For the word "insensitivity," my computer's thesaurus lists: callous, cold, heartless, uncaring, unfeeling. These words all describe the City of Buffalo's action of the razing of Robert Conboy's home. These words further illustrate the "use-up-and-throw-away" attitude of our society when it is faced with the harsh realities of life.
Mr. Conboy needed help and compassion. Instead, he was treated coldly, with callous disregard for his basic human rights, by a heartless system operated by uncaring political animals who feel nothing but the constant fear of losing their power in the next election.
Each day in newspapers and on TV news programs we are confronted by appalling events: murders of our young people, violence destroying families, elected officials taking advantage of the power entrusted to them by the American people in order to solidify their political position. Unfortunately, we have become anesthetized, deadened and numb, as we turn away from watching human lives hang in the balance, because it is too painful to analyze the true ramifications of such horrible events.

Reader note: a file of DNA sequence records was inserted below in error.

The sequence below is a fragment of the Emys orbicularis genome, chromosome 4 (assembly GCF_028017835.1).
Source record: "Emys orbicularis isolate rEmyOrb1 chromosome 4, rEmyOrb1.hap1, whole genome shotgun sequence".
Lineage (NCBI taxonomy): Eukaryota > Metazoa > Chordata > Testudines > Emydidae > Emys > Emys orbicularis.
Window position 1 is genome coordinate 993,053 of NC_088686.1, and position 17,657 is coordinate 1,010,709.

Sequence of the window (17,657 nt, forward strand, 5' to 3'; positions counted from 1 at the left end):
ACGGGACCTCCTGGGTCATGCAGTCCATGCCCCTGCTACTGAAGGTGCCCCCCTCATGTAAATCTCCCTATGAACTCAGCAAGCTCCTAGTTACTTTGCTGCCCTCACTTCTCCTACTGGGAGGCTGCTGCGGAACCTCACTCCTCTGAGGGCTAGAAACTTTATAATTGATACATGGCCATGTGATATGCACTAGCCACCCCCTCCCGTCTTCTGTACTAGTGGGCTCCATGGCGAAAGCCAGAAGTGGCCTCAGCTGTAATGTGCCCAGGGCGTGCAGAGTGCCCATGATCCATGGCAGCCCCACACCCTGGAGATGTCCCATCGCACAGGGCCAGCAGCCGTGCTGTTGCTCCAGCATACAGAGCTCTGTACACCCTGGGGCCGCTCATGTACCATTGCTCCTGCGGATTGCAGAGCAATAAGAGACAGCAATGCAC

Because we have the right to vote to change the structure of our government, we also bear the responsibility to hold those we elect accountable for their actions.
Both the mentally ill and developmentally disabled individuals have suffered tremendous budget cuts in the years of the Pataki administration. Perhaps, with the assistance of such a program, Mr. Conboy could have gotten his life back together and been able to maintain his home and be a good neighbor. Instead, he was thrown away -- considered a nuisance, his home an eyesore.
We must tell our elected officials that their job security depends upon how well they ensure that ALL citizens' rights are protected, not just the ones who make campaign contributions.
Helen Feron Amherst